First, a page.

New Jersey Gov. Chris Christie is still technically running for re-election in the Garden State. But two new polls show him leading the pack of potential candidates for the 2016 Republican presidential nomination.
A Rasmussen Reports poll released on Wednesday shows Christie leading the potential GOP field with 21 percent support. Florida Sen. Marco Rubio comes in a close second with 18 percent. Former Florida Gov. Jeb Bush, who has been considering a presidential run after ruling it out for a number of years, is third with 16 percent.
Kentucky Sen. Rand Paul is behind Bush with 15 percent. 2012 Republican vice presidential nominee Paul Ryan garnered 13 percent of the vote in the poll.
Christie and Rubio have taken criticism recently from within their party for taking positions out of line with the conservative base. And Paul recently had a very public feud with Christie over military spending, with each man making barbs at the other.
Potentially adding to that rivalry, a WMUR/UNH New Hampshire poll released on Tuesday also shows Christie leading the Republican field with 21 percent. However in this poll, Paul comes in second, with 16 percent. Bush places third in the poll with 10 percent, followed by Ryan at 8 percent and Rubio at 6 percent, respectively.
New Hampshire is usually the second stop in the presidential nominating contest, but is the first in the national primary after Iowa’s caucus vote. It’s also widely considered a must win for more moderate Republicans like Christie who tend to struggle with Iowa’s more socially conservative caucus.
In 2012, when Christie declined to seek his party’s nomination, he said he needed more experience before making a run at the White House. However, he recently told the Washington Post’s Dan Balz that he had to resist some serious recruiting efforts from within the GOP that year.
"I wasn't ready to run for president this time," Christie told New Jersey Performing Arts Center’s Steve Adubato. But as to a potential 2016 run, he added, "If it comes, I know that I will be more ready for it than I would have been this year."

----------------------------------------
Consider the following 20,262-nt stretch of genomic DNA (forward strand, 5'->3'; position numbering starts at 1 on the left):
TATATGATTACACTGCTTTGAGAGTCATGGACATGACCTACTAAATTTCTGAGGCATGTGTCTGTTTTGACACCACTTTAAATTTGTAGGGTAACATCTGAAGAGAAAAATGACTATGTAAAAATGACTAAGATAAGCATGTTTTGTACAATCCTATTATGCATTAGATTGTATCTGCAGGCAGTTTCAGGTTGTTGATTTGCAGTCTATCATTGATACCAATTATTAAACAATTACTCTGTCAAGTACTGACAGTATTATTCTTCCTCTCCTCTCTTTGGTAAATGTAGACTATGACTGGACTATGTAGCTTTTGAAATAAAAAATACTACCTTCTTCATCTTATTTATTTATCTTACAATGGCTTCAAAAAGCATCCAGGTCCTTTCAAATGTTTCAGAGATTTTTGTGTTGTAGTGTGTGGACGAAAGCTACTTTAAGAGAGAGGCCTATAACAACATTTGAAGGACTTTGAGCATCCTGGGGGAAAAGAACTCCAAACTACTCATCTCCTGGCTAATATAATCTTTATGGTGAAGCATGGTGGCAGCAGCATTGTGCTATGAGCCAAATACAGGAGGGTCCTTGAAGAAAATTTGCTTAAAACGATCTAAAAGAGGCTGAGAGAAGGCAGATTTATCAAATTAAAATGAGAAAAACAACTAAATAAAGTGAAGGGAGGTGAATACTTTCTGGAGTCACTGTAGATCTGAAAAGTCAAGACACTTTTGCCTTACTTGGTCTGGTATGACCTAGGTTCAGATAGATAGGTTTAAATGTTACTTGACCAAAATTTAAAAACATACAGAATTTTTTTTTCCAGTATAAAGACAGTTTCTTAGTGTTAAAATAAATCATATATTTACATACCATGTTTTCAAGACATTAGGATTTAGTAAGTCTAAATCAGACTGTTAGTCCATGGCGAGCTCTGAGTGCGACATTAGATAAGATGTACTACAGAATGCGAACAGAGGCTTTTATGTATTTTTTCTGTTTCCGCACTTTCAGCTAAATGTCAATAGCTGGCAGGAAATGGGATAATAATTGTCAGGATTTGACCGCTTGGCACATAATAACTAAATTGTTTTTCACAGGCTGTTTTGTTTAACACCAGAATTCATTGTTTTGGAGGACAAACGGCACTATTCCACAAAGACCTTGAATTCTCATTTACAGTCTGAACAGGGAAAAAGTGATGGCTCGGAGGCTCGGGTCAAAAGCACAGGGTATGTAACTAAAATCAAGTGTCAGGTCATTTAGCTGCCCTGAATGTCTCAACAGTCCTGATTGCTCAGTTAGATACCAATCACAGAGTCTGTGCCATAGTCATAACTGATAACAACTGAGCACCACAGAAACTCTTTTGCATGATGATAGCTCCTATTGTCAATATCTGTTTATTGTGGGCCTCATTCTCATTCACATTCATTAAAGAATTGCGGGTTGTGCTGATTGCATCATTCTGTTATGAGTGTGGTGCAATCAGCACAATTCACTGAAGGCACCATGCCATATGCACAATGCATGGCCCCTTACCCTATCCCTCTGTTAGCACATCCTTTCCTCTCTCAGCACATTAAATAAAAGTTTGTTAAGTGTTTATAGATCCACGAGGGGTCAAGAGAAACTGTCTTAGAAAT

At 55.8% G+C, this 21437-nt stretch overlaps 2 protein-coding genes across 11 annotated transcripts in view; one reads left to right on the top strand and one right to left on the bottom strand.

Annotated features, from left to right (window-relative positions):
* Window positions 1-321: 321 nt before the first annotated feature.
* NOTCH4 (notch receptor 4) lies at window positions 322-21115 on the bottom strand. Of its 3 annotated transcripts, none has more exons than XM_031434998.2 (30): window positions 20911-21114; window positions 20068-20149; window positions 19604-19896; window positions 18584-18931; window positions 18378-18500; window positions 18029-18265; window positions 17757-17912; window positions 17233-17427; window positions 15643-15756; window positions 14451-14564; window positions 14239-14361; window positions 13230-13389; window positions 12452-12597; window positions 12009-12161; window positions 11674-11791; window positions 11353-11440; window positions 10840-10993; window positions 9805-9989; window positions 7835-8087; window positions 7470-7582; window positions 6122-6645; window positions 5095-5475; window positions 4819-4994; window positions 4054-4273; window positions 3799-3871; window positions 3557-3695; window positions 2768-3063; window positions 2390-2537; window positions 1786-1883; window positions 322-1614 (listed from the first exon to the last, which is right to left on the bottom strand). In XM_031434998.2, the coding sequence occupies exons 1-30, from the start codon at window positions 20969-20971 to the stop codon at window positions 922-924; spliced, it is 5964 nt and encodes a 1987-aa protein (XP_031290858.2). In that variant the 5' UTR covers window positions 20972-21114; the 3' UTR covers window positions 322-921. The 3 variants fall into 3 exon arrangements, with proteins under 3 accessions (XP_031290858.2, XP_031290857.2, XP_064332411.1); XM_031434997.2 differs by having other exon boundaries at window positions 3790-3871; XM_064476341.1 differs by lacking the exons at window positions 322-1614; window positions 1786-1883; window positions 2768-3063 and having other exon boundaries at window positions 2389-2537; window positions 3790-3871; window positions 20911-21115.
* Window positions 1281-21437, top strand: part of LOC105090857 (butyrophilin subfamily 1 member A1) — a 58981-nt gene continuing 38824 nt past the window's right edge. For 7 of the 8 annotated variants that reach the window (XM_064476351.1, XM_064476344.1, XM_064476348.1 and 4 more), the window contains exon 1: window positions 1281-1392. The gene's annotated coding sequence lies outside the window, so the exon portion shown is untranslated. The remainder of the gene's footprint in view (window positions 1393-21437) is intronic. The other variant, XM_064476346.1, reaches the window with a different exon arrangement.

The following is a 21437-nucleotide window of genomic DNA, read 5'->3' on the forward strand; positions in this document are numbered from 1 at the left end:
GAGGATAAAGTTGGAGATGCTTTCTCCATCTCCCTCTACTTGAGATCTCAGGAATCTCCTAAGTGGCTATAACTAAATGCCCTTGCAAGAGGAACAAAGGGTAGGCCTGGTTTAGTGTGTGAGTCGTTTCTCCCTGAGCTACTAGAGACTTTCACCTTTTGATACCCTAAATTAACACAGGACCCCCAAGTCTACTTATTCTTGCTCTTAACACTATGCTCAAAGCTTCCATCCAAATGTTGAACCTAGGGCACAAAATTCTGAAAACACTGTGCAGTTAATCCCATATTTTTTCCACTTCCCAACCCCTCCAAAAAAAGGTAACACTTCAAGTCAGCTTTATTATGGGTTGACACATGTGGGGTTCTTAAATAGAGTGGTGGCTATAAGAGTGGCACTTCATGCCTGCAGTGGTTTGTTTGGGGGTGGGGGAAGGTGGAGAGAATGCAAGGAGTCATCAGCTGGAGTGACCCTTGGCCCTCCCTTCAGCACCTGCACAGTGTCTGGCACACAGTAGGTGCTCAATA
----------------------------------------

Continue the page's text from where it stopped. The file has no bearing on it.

Christie faces some substantial hurdles within his own party. Scott Rasmussen points out that while Christie leads in his latest poll, he also leads amongst Republicans who say Christie is the Republican they would least like to have as their party’s nominee.
All of that comes with the major caveat that the first Republican primary vote is more than 30 months away.
Christie’s early support hints that Republicans may once again face a choice between a more conservative nominee and a more moderate individual who would theoretically fare stronger in a general election against the eventual Democratic nominee.
And there’s some emerging evidence to suggest that Christie may indeed represent such a conundrum for his party. A Monmouth University poll released on Monday shows Hillary Clinton leading against any potential Republican opponent. However, Christie fares best against Clinton, trailing the former Secretary of State by just four points (43 to 39 percent), compared with Bush who trails by 10 points (47 to 37 percent), Rubio who trails by 11 (47 to 36 percent) and Texas Senator Ted Cruz, who trails by 16 points (48 to 32 percent) in the poll.